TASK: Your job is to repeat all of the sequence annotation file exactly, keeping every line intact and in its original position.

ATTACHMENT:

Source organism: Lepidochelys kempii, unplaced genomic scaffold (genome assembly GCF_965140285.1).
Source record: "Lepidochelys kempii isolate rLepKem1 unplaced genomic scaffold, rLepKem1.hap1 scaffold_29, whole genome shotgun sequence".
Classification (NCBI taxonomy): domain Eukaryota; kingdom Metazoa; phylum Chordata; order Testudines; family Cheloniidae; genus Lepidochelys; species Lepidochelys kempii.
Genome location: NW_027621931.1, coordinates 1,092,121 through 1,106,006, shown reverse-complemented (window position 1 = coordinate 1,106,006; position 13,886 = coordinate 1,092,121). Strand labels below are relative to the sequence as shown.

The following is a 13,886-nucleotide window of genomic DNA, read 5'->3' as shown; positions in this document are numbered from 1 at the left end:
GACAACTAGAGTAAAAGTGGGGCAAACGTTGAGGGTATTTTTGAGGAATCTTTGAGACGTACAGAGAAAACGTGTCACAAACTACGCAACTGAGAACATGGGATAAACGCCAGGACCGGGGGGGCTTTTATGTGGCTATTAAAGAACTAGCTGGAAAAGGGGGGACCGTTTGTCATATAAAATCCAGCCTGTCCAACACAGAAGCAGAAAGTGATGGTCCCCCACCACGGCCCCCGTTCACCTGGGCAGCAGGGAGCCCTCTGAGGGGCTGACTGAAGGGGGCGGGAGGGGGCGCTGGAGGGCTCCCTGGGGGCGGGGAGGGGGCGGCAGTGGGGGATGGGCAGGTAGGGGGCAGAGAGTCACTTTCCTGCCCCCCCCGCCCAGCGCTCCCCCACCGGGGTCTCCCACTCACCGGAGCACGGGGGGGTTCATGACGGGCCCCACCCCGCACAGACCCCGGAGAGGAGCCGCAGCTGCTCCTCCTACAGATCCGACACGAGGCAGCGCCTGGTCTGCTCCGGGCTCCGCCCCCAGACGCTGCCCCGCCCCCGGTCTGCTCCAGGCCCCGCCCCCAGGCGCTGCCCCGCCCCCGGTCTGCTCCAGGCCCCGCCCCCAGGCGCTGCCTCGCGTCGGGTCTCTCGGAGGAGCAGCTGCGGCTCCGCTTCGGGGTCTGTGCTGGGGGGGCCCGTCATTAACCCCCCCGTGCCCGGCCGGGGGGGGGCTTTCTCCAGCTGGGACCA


Source organism: Lepidochelys kempii, unplaced genomic scaffold (genome assembly GCF_965140285.1).
Source record: "Lepidochelys kempii isolate rLepKem1 unplaced genomic scaffold, rLepKem1.hap1 scaffold_29, whole genome shotgun sequence".
Classification (NCBI taxonomy): domain Eukaryota; kingdom Metazoa; phylum Chordata; order Testudines; family Cheloniidae; genus Lepidochelys; species Lepidochelys kempii.
Genome location: NW_027621931.1, coordinates 1,092,121 through 1,106,006, shown reverse-complemented (window position 1 = coordinate 1,106,006; position 13,886 = coordinate 1,092,121). Strand labels below are relative to the sequence as shown.

The following is a 13,886-nucleotide window of genomic DNA, read 5'->3' as shown; positions in this document are numbered from 1 at the left end:
GACAACTAGAGTAAAAGTGGGGCAAACGTTGAGGGTATTTTTGAGGAATCTTTGAGACGTACAGAGAAAACGTGTCACAAACTACGCAACTGAGAACATGGGATAAACGCCAGGACCGGGGGGGCTTTTATGTGGCTATTAAAGAACTAGCTGGAAAAGGGGGGACCGTTTGTCATATAAAATCCAGCCTGTCCAACACAGAAGCAGAAAGTGATGGTCCCCCACCACGGCCCCCGTTCACCTGGGCAGCAGGGAGCCCTCTGAGGGGCTGACTGAAGGGGGCGGGAGGGGGCGCTGGAGGGCTCCCTGGGGGCGGGGAGGGGGCGGCAGTGGGGGATGGGCAGGTAGGGGGCAGAGAGTCACTTTCCTGCCCCCCCCGCCCAGCGCTCCCCCACCGGGGTCTCCCACTCACCGGAGCACGGGGGGGTTCATGACGGGCCCCACCCCGCACAGACCCCGGAGAGGAGCCGCAGCTGCTCCTCCTACAGATCCGACACGAGGCAGCGCCTGGTCTGCTCCGGGCTCCGCCCCCAGACGCTGCCCCGCCCCCGGTCTGCTCCAGGCCCCGCCCCCAGGCGCTGCCCCGCCCCCGGTCTGCTCCAGGCCCCGCCCCCAGGCGCTGCCTCGCGTCGGGTCTCTCGGAGGAGCAGCTGCGGCTCCGCTTCGGGGTCTGTGCTGGGGGGGCCCGTCATTAACCCCCCCGTGCCCGGCCGGGGGGGGGCTTTCTCCAGCTGGGACCA